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Malpractice, Criminality, and Medical Regulation: Reforming the Role of the GMC in Fitness to Practise Panels / Marty Chamberlain

Medical Law Review, Volume: 25, Issue: 1, Pages: 1 - 22

Swansea University Author: Marty Chamberlain

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DOI (Published version): 10.1093/medlaw/fww025

Abstract

A recent Law Commission Review emphasised that medical fitness to practice panels (also called medical practitioners tribunals) are an important legal mechanism for ensuring that public trust in medical regulation is maintained when a complaint is made against a doctor. This paper examines trends ov...

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Published in: Medical Law Review
ISSN: 0967-0742 1464-3790
Published: 2017
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URI: https://cronfa.swan.ac.uk/Record/cronfa29693
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Abstract: A recent Law Commission Review emphasised that medical fitness to practice panels (also called medical practitioners tribunals) are an important legal mechanism for ensuring that public trust in medical regulation is maintained when a complaint is made against a doctor. This paper examines trends over time in panel outcomes to identify their effectiveness in ensuring public protection. Although a rise in complaints, and a change from the criminal to civil standard of proof, has not led to more doctors being struck off the medical register, increasingly action is being taken to provide advice, issue warnings and agree rehabilitative forms of action with doctors. It is argued that these trends are congruent with the broader adoption of a risk-based approach to professional regulation. Legal reforms to maintain public trust must ensure that the shift towards risk-averse forms of professional accountability do not sacrifice public safety and due process for the sake of political pragmatic exigency.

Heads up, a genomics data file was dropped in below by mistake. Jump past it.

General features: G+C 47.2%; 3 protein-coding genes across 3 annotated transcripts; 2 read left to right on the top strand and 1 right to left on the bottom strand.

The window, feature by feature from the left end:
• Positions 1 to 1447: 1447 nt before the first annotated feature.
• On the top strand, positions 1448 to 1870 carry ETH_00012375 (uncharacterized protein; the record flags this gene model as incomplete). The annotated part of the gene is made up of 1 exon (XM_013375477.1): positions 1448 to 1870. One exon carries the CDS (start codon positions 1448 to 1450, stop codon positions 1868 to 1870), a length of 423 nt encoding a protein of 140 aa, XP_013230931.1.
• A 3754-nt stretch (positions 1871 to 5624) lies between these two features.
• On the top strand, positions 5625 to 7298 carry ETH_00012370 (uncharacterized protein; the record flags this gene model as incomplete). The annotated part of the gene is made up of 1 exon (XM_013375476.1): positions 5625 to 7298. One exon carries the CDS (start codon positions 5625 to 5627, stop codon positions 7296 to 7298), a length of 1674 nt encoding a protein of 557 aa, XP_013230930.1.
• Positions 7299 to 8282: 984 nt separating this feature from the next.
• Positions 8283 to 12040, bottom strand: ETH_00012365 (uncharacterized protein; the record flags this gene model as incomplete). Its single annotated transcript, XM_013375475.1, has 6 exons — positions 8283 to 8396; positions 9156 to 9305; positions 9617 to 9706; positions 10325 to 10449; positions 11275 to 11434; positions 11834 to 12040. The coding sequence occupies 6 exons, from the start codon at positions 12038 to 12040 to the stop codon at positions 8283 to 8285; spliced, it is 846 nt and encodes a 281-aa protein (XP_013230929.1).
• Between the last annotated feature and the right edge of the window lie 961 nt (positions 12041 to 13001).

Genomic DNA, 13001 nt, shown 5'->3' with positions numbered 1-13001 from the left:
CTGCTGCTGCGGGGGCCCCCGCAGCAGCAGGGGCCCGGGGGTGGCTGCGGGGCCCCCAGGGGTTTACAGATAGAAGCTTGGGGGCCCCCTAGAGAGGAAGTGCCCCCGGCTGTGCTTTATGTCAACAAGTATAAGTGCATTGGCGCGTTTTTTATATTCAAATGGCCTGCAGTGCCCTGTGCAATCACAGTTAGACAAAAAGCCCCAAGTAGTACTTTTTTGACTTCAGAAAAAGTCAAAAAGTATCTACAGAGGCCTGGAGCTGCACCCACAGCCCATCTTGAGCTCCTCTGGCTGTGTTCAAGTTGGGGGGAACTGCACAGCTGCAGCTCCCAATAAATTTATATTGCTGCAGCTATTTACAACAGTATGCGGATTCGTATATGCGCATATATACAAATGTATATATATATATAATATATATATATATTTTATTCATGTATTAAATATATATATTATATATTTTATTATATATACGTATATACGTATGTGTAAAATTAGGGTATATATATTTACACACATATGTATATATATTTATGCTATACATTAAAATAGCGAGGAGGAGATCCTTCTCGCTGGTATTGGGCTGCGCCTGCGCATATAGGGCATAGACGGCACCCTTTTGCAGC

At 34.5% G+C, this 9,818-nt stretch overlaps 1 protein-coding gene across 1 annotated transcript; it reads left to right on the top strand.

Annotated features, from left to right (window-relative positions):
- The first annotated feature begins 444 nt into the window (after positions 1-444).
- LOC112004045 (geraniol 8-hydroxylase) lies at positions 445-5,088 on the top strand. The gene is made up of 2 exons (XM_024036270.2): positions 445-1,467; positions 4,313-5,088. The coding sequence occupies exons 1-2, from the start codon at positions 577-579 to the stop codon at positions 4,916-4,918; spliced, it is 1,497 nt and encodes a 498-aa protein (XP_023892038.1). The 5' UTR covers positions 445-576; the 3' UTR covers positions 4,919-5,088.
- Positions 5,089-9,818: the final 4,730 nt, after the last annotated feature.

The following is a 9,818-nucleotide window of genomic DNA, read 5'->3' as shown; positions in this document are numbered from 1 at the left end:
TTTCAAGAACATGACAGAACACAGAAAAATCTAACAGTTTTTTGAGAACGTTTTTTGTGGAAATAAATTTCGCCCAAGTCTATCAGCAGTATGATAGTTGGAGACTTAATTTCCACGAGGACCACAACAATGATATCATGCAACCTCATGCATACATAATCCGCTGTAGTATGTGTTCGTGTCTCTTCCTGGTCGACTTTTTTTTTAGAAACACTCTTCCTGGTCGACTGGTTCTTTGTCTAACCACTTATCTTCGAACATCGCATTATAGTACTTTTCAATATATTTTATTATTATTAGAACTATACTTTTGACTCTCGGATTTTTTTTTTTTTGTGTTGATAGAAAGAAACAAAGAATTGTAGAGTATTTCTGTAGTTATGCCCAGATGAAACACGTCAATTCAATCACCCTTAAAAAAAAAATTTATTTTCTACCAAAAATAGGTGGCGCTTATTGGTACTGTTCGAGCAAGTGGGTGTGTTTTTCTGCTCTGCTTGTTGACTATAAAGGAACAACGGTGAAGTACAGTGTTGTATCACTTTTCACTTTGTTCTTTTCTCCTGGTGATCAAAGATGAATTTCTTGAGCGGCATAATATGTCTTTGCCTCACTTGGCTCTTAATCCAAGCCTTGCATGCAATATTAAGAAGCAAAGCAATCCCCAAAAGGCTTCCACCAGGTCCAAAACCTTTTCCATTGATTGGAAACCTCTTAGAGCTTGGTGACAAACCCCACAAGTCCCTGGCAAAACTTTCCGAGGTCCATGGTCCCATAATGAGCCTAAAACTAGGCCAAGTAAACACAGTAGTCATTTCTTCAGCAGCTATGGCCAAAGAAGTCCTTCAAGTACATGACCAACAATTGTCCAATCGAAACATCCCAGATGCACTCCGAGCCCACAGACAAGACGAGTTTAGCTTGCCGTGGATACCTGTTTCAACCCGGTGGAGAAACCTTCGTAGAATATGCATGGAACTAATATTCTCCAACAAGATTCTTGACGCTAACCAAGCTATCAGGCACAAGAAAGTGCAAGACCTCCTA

Keywords: Complaints, fitness to practise, General Medical Council, medical regulation, medical practitioners tribunal, Medical Practitioner Tribunal Service
Issue: 1
Start Page: 1
End Page: 22